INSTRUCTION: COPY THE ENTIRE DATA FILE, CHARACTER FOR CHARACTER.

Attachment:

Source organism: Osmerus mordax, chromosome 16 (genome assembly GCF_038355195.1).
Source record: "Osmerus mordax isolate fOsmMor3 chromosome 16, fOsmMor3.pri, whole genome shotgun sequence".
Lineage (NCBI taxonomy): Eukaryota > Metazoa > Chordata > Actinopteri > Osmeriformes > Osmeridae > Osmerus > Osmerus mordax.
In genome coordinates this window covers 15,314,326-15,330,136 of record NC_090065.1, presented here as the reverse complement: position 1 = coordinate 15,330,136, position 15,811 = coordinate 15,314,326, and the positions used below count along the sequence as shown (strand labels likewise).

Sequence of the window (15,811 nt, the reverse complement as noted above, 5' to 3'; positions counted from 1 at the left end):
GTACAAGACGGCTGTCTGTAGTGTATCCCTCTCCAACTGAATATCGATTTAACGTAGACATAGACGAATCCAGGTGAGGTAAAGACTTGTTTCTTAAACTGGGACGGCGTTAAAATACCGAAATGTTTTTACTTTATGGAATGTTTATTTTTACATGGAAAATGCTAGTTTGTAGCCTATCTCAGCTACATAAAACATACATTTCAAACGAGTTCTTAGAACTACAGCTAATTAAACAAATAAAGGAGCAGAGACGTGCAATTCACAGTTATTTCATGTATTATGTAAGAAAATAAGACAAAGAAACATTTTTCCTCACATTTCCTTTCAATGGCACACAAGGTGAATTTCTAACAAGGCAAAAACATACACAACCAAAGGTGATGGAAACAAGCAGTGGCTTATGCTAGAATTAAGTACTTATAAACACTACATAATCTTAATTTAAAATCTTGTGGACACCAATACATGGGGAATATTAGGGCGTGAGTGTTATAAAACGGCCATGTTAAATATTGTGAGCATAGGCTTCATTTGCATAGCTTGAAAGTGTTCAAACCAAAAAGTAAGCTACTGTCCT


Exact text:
Source organism: Osmerus mordax, chromosome 16 (genome assembly GCF_038355195.1).
Source record: "Osmerus mordax isolate fOsmMor3 chromosome 16, fOsmMor3.pri, whole genome shotgun sequence".
Lineage (NCBI taxonomy): Eukaryota > Metazoa > Chordata > Actinopteri > Osmeriformes > Osmeridae > Osmerus > Osmerus mordax.
In genome coordinates this window covers 15,314,326-15,330,136 of record NC_090065.1, presented here as the reverse complement: position 1 = coordinate 15,330,136, position 15,811 = coordinate 15,314,326, and the positions used below count along the sequence as shown (strand labels likewise).

Sequence of the window (15,811 nt, the reverse complement as noted above, 5' to 3'; positions counted from 1 at the left end):
GTACAAGACGGCTGTCTGTAGTGTATCCCTCTCCAACTGAATATCGATTTAACGTAGACATAGACGAATCCAGGTGAGGTAAAGACTTGTTTCTTAAACTGGGACGGCGTTAAAATACCGAAATGTTTTTACTTTATGGAATGTTTATTTTTACATGGAAAATGCTAGTTTGTAGCCTATCTCAGCTACATAAAACATACATTTCAAACGAGTTCTTAGAACTACAGCTAATTAAACAAATAAAGGAGCAGAGACGTGCAATTCACAGTTATTTCATGTATTATGTAAGAAAATAAGACAAAGAAACATTTTTCCTCACATTTCCTTTCAATGGCACACAAGGTGAATTTCTAACAAGGCAAAAACATACACAACCAAAGGTGATGGAAACAAGCAGTGGCTTATGCTAGAATTAAGTACTTATAAACACTACATAATCTTAATTTAAAATCTTGTGGACACCAATACATGGGGAATATTAGGGCGTGAGTGTTATAAAACGGCCATGTTAAATATTGTGAGCATAGGCTTCATTTGCATAGCTTGAAAGTGTTCAAACCAAAAAGTAAGCTACTGTCCT